Facebook should be broken up because Zuckerberg is too powerful – says Co-Founder

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Facebook urgently needs to be broken up and Mark Zuckerberg is much too powerful, according to one of its co-founders.

The company’s boss has an influence “far beyond that of anyone else in the private sector or in government”, Chris Hughes has written in a scathing new editorial, in which he calls Mr. Zuckerberg’s power “unprecedented and un-American”.

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Mark Zuckerbag and Chris Hughes

While Mr. Zuckerberg remains a similarly human person to the one he was when the two met at the beginning of Facebook, “it’s his very humanity that makes his unchecked power so problematic”, Mr. Hughes wrote in the New York Times. “Mark is a good, kind person,” he wrote. “But I’m angry that his focus on growth led him to sacrifice security and civility for clicks.”

The editorial goes on to attack the various ways that Mr. Zuckerberg has secured his power and found himself able to use that to fundamentally change the way the world works, with very little oversight. “He controls three core communications platforms — Facebook, Instagram and WhatsApp — that billions of people use every day,” Mr. Hughes wrote. “Facebook’s board works more like an advisory committee than an overseer, because Mark controls around 60 percent of voting shares.

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“Mark alone can decide how to configure Facebook’s algorithms to determine what people see in their News Feeds, what privacy settings they can use and even which messages get delivered. He sets the rules for how to distinguish violent and incendiary speech from the merely offensive, and he can choose to shut down a competitor by acquiring, blocking or copying it.”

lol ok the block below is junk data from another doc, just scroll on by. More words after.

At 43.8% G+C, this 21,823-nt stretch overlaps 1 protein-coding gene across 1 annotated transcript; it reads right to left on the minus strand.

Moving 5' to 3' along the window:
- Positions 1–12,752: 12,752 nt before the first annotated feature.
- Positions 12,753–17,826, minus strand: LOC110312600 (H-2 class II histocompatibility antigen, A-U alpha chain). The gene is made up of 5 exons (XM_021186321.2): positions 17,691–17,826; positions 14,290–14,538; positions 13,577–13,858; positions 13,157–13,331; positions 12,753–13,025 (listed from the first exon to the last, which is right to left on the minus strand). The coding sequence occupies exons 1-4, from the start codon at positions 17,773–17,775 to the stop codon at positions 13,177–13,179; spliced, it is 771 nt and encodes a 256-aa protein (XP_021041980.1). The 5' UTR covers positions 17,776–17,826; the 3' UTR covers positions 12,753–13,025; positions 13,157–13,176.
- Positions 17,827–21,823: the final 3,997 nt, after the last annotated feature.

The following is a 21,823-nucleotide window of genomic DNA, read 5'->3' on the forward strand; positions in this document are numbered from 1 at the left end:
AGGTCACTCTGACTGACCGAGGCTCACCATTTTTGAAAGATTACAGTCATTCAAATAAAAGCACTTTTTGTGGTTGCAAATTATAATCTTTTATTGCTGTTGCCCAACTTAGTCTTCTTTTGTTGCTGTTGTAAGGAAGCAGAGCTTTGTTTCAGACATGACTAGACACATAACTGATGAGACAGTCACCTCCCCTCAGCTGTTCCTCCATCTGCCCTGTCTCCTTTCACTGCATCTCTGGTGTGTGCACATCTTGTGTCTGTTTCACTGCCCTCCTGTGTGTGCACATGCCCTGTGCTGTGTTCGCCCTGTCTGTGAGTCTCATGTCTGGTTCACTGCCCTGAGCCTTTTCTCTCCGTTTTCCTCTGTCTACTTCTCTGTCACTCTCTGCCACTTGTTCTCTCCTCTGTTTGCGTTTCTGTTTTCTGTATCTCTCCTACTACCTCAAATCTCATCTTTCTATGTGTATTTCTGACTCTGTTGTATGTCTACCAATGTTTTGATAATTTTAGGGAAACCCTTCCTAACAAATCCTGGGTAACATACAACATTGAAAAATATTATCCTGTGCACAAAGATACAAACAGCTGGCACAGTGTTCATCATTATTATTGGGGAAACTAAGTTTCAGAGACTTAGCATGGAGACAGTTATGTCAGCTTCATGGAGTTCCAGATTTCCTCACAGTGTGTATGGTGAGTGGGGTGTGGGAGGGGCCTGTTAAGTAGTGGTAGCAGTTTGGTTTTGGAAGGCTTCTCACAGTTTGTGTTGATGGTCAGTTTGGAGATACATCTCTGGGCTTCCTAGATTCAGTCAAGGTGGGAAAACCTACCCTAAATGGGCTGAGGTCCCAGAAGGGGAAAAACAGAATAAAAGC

Mr. Hughes admits that he and other members of the early Facebook team should have done more to ensure that the site couldn’t be abused to “change our culture, influence elections and empower nationalist leaders”.

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But he says that the only way to bring that power into check now might be for the government to intervene and break up Facebook. Recent attempts to constrain the power of the company do not go far enough, he wrote, and the only way to keep the domination of Facebook in check is to force it to stop having such a vast power over the internet.

“We are a nation with a tradition of reining in monopolies, no matter how well intentioned the leaders of these companies may be,” the article reads. “Mark’s power is unprecedented and un-American.”

Specifically, Mr. Hughes argues that the company should be separated into different companies. The US government could also revoke the 2012 acquisitions of Instagram and WhatsApp so that they will return to functioning independently, he writes.

“The cost of breaking up Facebook would be next to zero for the government, and lots of people stand to gain economically,” he said. “A ban on short-term acquisitions would ensure that competitors, and the investors who take a bet on them, would have the space to flourish. Digital advertisers would suddenly have multiple companies vying for their dollars.”

In calling for such an intervention, Mr. Hughes growing a number of voices in US politics who have argued that the only way to limit Facebook’s power is to break it up.

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